Bringing Ragnarok: Book 2, is written!
I don't usually give myself, you know, 'kudos' or whatever. But I will state my pride in having written a 140,000 word book in 15 weeks. Although I had hoped to have the draft complete by September 30, the extra length took it two weeks into October. Still, that's not a bad weekly average, especially considering that there have been other life matters to attend to during these months, as 2018 is the year that just won't stop giving when it comes to major life-changing events.
Now, as I write in an earlier Developer Diary for Bringing Ragnarok, a completed draft does not equal a publishable book. I mean, yes, there are plenty of indie authors on Amazon who do appear to be comfortable with publishing a 1st-draft, and many appear to make a good living doing it. Story > grammar, in most cases - at least in the mind of the average reader on Amazon, if sales in a number of indie-friendly categories are any indication.
I'm too much of a perfectionist not to at least try to make each paragraph and sentence as good as it can be. There is a point where the perfect becomes the enemy of the good, as is said, and a person could go on editing indefinitely and never actually publish anything. In life, I try to remain mindful of tradeoffs - in an imperfect universe, these almost always exist. Doing something means not doing something else, because time and energy are scarce/limited. So it is important, I feel, to realize when something is 'good enough', that is, the flaws that remain - and you can find them in any work, even one you love - don't bug the majority of people who encounter them. In many cases, one person's marring flaw is another's shining star.
But for me, the 1st draft is just that: The 1st draft. I am fortunate in that about a decade of academic writing has given me the ability to pump out a decent bit of writing without intensive editing - blog posts like this, for example, I type out and skim once to correct obvious defects, then hit publish. The result is usually readable, and gets my points across, though often I go on and on and on and on and on without actually saying anything substantial. Tangents are a problem for me, always have been.
So back to the meat of the post: I have 140,000 words of fiction, taking the Six Friends further down their journey into the metaphysical war that ends in Ragnarok: the Apocalypse, Norse style, as I tag it in my Amazon ads. There's some pretty dark stuff in here, but also lighthearted bantering conversations and philosophical arguments about how Starcraft is actually a decent model for the essence of war and warfare, when you boil things down to the Vespene Gas of it all. The next stage of the project is the intensive surgery: While my 1st drafts usually get the basic plotline and sequence of events down, they usually lack (in my opinion) when it comes to dialog and parsimonious description. The latter being a 10-cent word that here essentially means: describe the hill, its vegetation, color, location, and immediate relevance. Do not go all Tolkien, and make the hill a character unto itself. Hills are interesting objects of study, to be sure, but most people are content to have characers simply move over the damn hill, and not discuss the entire history of its origins and occupants.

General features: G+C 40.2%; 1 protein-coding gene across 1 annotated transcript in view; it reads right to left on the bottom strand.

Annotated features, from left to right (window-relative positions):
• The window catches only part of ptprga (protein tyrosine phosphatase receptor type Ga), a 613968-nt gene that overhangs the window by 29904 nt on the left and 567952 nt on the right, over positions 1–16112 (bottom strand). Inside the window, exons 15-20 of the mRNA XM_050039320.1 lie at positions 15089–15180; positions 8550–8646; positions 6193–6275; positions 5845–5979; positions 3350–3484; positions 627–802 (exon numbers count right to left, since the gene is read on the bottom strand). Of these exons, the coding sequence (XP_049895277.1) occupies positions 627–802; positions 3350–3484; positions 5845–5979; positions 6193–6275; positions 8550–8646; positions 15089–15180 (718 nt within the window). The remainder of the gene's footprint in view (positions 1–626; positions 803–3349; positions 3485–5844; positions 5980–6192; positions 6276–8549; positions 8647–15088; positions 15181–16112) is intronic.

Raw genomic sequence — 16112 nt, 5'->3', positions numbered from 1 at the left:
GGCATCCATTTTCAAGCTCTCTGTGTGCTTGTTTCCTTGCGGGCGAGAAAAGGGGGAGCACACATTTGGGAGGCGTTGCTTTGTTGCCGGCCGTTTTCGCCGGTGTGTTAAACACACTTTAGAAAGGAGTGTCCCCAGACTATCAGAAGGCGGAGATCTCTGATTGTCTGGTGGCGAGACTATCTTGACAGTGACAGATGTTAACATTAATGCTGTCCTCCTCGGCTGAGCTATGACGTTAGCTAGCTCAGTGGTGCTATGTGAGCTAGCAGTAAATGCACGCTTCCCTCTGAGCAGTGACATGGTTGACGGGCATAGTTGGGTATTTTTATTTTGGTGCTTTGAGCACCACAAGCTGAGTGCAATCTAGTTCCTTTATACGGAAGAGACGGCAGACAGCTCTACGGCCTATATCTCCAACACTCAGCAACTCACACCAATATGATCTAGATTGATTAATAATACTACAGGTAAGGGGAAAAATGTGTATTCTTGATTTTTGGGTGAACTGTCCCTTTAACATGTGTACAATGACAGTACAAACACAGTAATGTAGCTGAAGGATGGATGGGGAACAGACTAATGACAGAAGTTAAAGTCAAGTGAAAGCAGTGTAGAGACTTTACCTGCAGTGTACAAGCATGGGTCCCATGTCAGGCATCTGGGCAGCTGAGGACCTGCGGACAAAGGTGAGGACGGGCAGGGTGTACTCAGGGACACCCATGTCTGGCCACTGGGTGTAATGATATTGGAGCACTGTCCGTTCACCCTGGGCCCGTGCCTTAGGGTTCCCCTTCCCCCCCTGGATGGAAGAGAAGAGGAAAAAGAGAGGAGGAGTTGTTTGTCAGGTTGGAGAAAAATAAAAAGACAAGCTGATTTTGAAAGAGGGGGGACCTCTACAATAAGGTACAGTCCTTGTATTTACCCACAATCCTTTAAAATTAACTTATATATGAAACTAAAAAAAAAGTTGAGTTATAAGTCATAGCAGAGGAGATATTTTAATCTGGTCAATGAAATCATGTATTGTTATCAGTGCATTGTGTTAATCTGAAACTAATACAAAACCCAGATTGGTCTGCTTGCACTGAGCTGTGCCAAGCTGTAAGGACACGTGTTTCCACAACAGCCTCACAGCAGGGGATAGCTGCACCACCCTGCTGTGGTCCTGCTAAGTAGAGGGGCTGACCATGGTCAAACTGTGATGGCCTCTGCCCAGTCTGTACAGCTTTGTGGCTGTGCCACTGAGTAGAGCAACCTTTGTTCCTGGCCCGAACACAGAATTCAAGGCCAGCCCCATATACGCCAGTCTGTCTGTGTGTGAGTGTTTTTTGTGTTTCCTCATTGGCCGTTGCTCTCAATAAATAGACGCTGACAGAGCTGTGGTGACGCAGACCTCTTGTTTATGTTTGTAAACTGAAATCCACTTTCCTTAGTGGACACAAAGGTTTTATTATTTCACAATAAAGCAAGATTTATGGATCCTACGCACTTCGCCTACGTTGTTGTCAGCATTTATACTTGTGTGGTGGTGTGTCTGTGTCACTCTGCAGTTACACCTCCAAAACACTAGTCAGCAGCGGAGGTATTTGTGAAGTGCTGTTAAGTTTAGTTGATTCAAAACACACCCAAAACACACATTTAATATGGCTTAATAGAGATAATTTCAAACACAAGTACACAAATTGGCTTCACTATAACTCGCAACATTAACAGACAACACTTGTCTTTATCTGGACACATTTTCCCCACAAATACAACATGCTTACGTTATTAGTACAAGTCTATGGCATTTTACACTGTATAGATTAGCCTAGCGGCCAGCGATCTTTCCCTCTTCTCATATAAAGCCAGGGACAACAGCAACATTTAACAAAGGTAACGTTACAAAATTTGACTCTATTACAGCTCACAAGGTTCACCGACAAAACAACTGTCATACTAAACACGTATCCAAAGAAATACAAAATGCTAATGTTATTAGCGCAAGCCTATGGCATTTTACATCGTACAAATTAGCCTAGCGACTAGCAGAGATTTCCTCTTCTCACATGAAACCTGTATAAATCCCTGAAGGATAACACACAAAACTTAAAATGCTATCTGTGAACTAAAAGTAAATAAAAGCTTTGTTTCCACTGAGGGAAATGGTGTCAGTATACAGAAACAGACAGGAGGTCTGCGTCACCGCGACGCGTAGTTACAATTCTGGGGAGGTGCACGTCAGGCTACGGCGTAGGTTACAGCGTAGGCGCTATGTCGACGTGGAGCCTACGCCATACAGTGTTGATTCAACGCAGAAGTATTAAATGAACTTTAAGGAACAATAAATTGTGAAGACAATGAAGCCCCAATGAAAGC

I mean, okay, I do in fact tend to to exactly this, and much of the point of the story is to write about history in a way that the actual people and events appear real, tangible, believable. To portray history from the perspective of people stuck in it, though unlike most of us they have/gain the ability to impact and even guide it. Because it wouldn't be much of a story if it were about people just, you know, farming a plot or something. As much as I enjoy Harvest Moon, I can't imagine writing a story about it, no matter how much I like to pull in aspects of litRPG into my tale.